But it could only have worked if the Tibetans themselves had freely offered to delay their request for an October meeting. They have always done that in the past when prospective host countries seemed embarrassed by a planned meeting with the Dalai Lama. In this case, however, Valerie Jarrett went to meet the Dalai Lama in India, and the Tibetan leader immediately announced that he would not seek a Presidential meeting till after Obama’s Beijing visit. The public perception, inevitably, was that the Americans had browbeaten the Tibetans into a climb-down.

If they did, it was misjudged. But we don’t know the back-story—Administration sources say that Ms Jarrett did not raise the issue. Did the Tibetans themselves or the Administration propose the high-level visit to India to show underlying support, inadvertently triggering the perception of US pressure? Like so much in this story, it’s unclear. If ideal-type issues like religion and human rights are to be integrated with realpolitik, nuanced double messaging—we respect your concerns while retaining our core principles – is necessary. But as with “strategic reassurance” in general, for this balancing to work, very precise handling will be needed.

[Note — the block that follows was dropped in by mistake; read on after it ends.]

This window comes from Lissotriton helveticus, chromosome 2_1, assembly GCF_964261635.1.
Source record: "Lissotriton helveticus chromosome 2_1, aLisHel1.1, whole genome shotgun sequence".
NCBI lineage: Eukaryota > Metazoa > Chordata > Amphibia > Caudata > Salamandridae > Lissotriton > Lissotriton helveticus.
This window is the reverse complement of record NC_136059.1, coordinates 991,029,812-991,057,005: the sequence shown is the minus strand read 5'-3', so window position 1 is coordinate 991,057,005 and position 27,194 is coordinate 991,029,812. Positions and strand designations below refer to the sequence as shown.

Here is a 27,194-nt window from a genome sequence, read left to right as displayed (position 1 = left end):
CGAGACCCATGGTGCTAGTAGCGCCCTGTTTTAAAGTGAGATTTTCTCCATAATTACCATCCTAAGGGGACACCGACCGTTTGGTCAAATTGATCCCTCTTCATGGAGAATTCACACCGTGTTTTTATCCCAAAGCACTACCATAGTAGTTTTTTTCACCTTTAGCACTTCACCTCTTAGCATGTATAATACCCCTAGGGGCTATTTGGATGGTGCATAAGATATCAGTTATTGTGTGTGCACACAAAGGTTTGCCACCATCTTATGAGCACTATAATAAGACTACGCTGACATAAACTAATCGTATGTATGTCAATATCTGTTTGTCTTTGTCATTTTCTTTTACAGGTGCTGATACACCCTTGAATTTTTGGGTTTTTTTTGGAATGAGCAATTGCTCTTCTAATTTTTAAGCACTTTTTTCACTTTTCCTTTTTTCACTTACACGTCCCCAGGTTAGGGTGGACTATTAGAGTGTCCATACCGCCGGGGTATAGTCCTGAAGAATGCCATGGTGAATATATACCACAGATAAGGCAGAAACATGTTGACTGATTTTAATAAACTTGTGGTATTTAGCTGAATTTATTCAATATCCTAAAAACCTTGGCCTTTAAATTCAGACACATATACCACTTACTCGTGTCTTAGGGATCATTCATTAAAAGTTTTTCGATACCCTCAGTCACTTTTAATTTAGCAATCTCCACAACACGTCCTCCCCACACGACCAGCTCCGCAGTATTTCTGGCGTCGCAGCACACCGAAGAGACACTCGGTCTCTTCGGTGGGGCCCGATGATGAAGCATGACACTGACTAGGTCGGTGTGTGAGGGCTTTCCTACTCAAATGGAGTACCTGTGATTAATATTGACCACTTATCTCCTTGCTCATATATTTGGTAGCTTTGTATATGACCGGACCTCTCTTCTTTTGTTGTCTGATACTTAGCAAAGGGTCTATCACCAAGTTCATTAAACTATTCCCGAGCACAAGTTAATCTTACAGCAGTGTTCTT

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Professor Carole McGranahanCarole McGranahan, Associate Professor of Anthropology, University of Colorado

Even if he had met with President Obama in DC last week, one might argue it wouldn’t have been the Dalai Lama’s most important meeting. That honor goes to Chinese citizen Wang Lixiong, to whom the Dalai Lama presented the Light of Truth Award. Wang accepted on behalf of 300+ Chinese intellectuals who boldly submitted a political memo to the PRC government about the spring 2008 protests in Tibet. In accepting, Wang paid tribute to the Dalai Lama’s efforts toward “a future where the Han and Tibetan people both win.” Real change for Tibet will take place with the Chinese people, not without them.

What then to make of Obama’s non-meeting with the Dalai Lama? Is it political naïvete, economic strategy, “strategic reassurance,” or an example of the prescience for which Obama was awarded a Nobel Peace Prize? What does US support—or interference in Chinese terms—do for Tibet? Since the 1950s, the US has led consistent, but weak global support for Tibet. But the story has never been only a presidential one.

Obama didn’t meet with the Dalai Lama on this trip, but Nancy Pelosi did, awarding him the first ever Lantos Human Rights Award. The Mayor of Memphis did, fist bumping the Dalai Lama when he received the National Museum of Civil Right’s Freedom Award. Five Nobel laureates did, summiting with him in Vancouver for global peace. Ordinary people from all walks of life went to hear the Dalai Lama. And, in an event that could not take place in China, Wang Lixiong met with him. Political transformation takes place across levels, including with ordinary citizens and not only their government leaders. As an anthropologist’s son, Obama should know that the people who most need to be included in the conversation are ordinary Tibetans, inside and outside of Tibet.